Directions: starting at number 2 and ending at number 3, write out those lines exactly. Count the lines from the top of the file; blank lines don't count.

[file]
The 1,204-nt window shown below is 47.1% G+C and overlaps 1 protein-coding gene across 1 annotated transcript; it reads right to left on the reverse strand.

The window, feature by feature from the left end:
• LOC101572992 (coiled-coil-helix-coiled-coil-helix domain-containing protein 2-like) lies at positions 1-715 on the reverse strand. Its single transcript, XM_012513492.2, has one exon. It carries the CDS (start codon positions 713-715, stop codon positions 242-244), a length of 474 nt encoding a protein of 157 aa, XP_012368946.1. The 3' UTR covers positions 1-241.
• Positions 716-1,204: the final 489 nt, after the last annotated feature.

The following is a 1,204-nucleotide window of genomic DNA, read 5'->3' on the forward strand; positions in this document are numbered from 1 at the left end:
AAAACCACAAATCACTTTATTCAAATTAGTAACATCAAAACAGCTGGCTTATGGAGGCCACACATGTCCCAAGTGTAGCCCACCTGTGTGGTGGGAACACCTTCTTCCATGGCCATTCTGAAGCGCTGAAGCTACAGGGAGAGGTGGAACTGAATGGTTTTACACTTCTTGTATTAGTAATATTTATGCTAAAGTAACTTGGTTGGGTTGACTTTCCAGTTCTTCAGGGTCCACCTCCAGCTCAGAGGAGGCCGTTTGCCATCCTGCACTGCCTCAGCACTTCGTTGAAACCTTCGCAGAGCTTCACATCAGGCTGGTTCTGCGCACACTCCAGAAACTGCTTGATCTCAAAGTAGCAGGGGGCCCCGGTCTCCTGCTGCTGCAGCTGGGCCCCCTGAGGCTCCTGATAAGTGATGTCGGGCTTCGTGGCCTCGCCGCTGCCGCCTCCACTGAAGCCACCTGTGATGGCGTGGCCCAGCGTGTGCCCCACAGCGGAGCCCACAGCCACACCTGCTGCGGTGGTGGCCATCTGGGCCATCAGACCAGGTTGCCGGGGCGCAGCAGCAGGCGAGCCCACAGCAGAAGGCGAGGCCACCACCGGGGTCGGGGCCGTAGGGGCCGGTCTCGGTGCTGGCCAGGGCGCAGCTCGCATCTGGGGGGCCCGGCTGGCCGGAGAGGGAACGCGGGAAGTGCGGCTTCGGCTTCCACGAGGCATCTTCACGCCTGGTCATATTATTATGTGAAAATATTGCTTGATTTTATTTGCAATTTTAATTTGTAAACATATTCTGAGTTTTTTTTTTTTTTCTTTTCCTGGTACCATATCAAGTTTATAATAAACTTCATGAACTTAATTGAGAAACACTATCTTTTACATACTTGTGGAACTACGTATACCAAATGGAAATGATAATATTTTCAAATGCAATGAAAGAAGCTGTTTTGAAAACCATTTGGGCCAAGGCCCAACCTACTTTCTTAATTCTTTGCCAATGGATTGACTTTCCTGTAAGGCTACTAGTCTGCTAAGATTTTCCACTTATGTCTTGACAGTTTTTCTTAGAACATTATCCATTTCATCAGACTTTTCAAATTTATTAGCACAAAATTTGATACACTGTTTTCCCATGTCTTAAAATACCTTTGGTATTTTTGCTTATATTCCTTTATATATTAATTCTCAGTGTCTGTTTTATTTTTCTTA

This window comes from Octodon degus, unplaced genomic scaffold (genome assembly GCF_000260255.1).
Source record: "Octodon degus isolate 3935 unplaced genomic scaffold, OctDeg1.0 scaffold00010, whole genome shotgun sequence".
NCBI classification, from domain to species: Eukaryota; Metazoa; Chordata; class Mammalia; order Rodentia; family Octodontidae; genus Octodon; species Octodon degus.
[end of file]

The window, feature by feature from the left end:
• LOC101572992 (coiled-coil-helix-coiled-coil-helix domain-containing protein 2-like) lies at positions 1-715 on the reverse strand. Its single transcript, XM_012513492.2, has one exon. It carries the CDS (start codon positions 713-715, stop codon positions 242-244), a length of 474 nt encoding a protein of 157 aa, XP_012368946.1. The 3' UTR covers positions 1-241.